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An application to return more than 100 malnourished horses seized by RSPCA Victoria last month was dismissed by the Supreme Court yesterday (Wednesday, 2 March).

The owner’s of the horses issued court proceedings challenging the authority to seize the animals and sought to restrain the RSPCA from dealing with any of the horses.

The rescue was authorised by ministerial order under the Prevention of Cruelty to Animals Act 1986 (POCTAA).

It was the largest rescue in the 145-year history of RSPCA Victoria.

Many of the horses rescued were underweight with protruding hip bones and visible ribs and spines.

Pregnant mares and foals were among the 100 horses taken in. Many of the stallions and colts hadn’t been gelded.

Most of the horses were found to have a heavy worm burden.

“These horses were seized because of serious concerns for the welfare of the animals,” said Daniel Bode, senior inspector at RSPCA Victoria.

“The RSPCA is pleased with yesterday’s result as it means that, along with the support of horse rescue groups, veterinarians and behaviourists, we are able to continue with the important job at hand which is to treat, rehabilitate and ultimately rehome the horses in accordance with the authorisation provided,” added Mr Bode.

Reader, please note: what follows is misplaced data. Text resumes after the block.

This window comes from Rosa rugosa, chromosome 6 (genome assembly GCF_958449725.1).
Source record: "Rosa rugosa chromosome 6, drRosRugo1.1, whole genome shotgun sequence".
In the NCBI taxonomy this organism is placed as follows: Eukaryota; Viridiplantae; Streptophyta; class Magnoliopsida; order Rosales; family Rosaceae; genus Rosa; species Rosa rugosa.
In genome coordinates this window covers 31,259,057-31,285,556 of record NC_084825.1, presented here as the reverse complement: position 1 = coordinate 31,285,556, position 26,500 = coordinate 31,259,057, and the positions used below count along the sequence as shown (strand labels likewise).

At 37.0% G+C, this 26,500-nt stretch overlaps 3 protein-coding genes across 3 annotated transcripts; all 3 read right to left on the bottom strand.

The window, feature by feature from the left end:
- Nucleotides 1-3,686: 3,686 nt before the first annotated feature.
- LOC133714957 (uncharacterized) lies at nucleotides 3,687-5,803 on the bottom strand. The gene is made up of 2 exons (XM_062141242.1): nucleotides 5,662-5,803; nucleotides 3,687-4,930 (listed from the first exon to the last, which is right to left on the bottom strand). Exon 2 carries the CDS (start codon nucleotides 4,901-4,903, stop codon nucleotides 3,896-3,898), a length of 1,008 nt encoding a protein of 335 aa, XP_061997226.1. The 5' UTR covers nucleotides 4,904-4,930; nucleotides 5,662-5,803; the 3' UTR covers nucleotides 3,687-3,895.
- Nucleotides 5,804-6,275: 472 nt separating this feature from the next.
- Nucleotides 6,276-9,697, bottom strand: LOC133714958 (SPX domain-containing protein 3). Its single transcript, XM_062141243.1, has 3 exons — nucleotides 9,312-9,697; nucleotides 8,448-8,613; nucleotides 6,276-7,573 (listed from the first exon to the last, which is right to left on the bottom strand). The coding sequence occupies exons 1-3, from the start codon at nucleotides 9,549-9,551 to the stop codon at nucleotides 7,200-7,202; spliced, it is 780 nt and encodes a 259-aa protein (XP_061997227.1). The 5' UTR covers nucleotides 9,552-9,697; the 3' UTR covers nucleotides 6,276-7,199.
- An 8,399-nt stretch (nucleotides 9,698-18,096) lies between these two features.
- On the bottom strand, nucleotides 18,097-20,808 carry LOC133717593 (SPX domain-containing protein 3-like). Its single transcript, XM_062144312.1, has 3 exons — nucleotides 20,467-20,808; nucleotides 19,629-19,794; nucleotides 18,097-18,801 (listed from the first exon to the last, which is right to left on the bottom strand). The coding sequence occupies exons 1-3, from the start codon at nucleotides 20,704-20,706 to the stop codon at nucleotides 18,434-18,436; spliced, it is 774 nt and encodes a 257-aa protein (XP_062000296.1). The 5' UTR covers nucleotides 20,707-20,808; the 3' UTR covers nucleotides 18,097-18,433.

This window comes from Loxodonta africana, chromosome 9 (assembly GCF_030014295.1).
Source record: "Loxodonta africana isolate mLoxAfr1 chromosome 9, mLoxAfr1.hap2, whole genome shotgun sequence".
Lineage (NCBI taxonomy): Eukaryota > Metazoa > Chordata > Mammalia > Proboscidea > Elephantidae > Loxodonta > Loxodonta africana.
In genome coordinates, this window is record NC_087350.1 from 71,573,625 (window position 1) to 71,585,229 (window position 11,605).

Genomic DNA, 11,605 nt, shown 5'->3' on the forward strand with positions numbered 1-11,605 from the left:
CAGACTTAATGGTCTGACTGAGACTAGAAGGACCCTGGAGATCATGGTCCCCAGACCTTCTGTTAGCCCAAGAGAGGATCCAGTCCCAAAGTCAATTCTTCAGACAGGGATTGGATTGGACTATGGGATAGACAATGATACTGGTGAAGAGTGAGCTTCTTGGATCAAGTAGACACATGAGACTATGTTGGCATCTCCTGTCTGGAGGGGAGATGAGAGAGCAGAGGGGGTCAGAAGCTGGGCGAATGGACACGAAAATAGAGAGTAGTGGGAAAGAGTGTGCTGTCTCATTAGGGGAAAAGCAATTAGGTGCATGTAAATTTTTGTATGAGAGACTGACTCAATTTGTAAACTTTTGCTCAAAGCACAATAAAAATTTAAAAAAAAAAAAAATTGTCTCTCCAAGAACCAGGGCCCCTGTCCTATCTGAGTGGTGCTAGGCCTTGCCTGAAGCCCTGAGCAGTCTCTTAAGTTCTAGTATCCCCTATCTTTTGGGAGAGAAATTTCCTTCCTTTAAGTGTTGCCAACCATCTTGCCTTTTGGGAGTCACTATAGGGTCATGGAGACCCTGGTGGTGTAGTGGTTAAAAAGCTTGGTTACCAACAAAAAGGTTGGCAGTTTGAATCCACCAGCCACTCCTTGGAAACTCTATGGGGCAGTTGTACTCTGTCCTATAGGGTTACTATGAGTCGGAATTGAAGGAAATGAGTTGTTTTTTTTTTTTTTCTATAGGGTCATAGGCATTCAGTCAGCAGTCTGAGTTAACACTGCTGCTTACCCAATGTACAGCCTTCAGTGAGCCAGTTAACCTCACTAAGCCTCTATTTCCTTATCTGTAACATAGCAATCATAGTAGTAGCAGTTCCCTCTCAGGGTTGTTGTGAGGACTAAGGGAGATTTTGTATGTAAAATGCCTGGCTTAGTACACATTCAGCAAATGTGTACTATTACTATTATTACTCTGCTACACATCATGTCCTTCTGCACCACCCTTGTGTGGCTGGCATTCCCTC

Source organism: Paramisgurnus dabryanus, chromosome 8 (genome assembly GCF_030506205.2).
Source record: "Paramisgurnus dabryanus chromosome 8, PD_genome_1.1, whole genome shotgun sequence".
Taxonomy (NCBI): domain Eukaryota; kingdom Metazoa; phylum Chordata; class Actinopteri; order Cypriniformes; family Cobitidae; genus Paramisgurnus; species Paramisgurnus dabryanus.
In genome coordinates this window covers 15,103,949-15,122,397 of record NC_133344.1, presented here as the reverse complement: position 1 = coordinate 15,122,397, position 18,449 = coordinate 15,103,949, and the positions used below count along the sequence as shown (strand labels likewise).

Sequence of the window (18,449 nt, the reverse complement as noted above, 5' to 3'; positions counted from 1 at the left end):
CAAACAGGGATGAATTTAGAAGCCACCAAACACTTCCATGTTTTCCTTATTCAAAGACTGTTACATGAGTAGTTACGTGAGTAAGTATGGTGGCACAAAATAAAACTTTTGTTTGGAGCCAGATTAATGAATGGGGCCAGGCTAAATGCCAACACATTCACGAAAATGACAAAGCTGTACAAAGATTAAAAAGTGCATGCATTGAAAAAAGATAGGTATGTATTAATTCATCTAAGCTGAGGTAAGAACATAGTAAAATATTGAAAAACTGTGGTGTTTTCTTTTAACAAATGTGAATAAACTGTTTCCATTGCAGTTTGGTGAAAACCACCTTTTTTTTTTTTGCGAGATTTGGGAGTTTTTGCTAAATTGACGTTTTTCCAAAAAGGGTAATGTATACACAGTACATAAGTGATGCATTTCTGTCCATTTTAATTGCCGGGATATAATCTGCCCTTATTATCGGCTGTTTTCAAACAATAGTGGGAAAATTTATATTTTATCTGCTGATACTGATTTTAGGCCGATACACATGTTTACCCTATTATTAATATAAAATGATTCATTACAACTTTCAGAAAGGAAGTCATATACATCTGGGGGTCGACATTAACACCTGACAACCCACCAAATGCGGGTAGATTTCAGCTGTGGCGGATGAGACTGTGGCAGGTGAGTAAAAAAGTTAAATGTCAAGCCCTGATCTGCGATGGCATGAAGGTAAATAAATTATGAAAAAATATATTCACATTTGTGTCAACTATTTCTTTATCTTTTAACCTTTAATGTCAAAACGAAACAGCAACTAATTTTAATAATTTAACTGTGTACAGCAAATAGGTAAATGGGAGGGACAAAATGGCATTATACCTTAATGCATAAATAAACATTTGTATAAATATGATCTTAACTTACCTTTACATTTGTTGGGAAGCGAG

The cost of the ongoing care, treatment, rehabilitation and rehoming is expected to be over $250,000.

Between 2014-2015 RSPCA Victoria responded to over 10,500 cruelty reports, seizing 516 animals.

“We have a range of options available to use when we have concerns for an animal’s welfare. Seizure and prosecution are two of the strongest – and we only take them in the most serious situations, to ensure that they urgently receive the care and treatment that they need,” said Dr Liz Walker, CEO, RSPCA Victoria.